Look at this scale of B harmonic minor and look at the marked interval between G and A#.
Using the method above, first we count the letter names to check the interval number G-A = 2, so it's definitely a 2nd.
Starting on the lower note, we imagine a scale of G and start looking for A# - but there is no A# in G major (or minor).
We know that G-A is a major 2nd, and we can see by looking at the piano keyboard (above) that the interval G to A# is bigger than G-A.
This interval is bigger than a major second - it's an augmented second.
In fact, all minor harmonic scales contain an augmented second between the 6th and 7th degrees of the scale!
All the thirds you'll find at this grade are either major or minor. Remember that major thirds are found in major keys, and minor thirds are found in minor keys - simple! Don't forget that a minor third is a smaller interval than a major third.
Here's an example from our G major scale - the minor third B-D is found in the scale of B minor. (B-D# is a major third). The major third C-E is found in the C major scale (C-Eb is a minor third). Remember to start by checking out the scale formed by the lower note of the pair!
In grade 3 we learnt that all fourths are perfect. We don't use the words "major" or "minor" with 4ths.
In grade 4 we now discover that some fourths are bigger or smaller than the normal "perfect" 4ths!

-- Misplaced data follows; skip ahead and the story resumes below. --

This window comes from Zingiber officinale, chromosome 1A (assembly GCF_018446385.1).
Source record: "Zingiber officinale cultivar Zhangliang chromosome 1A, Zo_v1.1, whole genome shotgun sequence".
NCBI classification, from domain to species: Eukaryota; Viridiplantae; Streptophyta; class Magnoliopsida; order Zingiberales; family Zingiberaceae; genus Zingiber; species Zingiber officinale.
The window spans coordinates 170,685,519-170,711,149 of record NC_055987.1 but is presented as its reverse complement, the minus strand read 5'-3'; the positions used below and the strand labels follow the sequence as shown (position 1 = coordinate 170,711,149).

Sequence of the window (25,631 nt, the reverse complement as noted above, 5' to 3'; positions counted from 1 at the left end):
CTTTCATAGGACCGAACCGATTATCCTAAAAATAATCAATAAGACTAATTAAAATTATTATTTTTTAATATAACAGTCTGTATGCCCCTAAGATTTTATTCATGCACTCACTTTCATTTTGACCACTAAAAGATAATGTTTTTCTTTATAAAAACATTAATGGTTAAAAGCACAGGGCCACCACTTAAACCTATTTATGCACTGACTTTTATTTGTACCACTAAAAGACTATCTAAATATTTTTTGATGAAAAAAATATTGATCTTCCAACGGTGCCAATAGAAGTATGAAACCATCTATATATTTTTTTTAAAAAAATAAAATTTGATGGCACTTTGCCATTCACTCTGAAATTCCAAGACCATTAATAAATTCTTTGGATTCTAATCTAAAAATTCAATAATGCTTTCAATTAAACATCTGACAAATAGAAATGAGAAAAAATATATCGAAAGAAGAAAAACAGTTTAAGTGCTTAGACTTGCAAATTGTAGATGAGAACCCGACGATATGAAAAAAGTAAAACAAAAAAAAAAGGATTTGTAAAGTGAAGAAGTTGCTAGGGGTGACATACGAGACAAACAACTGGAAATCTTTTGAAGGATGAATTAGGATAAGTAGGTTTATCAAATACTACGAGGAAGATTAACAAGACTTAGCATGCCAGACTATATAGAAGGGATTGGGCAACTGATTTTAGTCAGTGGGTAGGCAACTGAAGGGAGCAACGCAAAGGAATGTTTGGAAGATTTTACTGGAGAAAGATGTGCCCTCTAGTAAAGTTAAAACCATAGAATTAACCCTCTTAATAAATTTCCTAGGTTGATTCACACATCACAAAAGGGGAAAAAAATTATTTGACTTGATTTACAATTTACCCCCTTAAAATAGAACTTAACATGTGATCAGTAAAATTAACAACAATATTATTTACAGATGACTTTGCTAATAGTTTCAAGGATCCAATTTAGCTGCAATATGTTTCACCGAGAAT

Look at the interval from C to F# in the G major scale. We know that in the C major scale, the perfect fourth is made with the notes C-F.
If you look at the piano keyboard, you'll see that C-F# is a bigger interval. Just like with the 2nds (see above), we use the word "augmented" to say that the interval is bigger.
So, the interval from C to F# is called an "augmented 4th".
All major and minor scales contain an augmented 4th between the 4th and 7th degrees of the scale!
Minor scales also contain another augmented 4th, between the 6th and 2nd degrees of the scale. Here we've written out 2 octaves of B minor, because this interval crosses into the 2nd octave:
Intervals which are smaller than normal are called "diminished". (Remember, we don't use the word "minor" with 4ths).
Minor scales contain a diminished 4th between the 7th and 3rd degrees of the scale:
The lowest note of the pair here is A#. We know that the interval A-D is a perfect 4th, and A#-D is smaller, so it's a diminished 4th. (Note - we didn't try to create the scale of A# major to test this. If the lower note has an awkward accidental you can check the scale of the natural note instead. A-D is easy to see as a perfect 4th, whereas the scale of A# contains the notes A#, B#, C##, D#, which is a bit awful!!)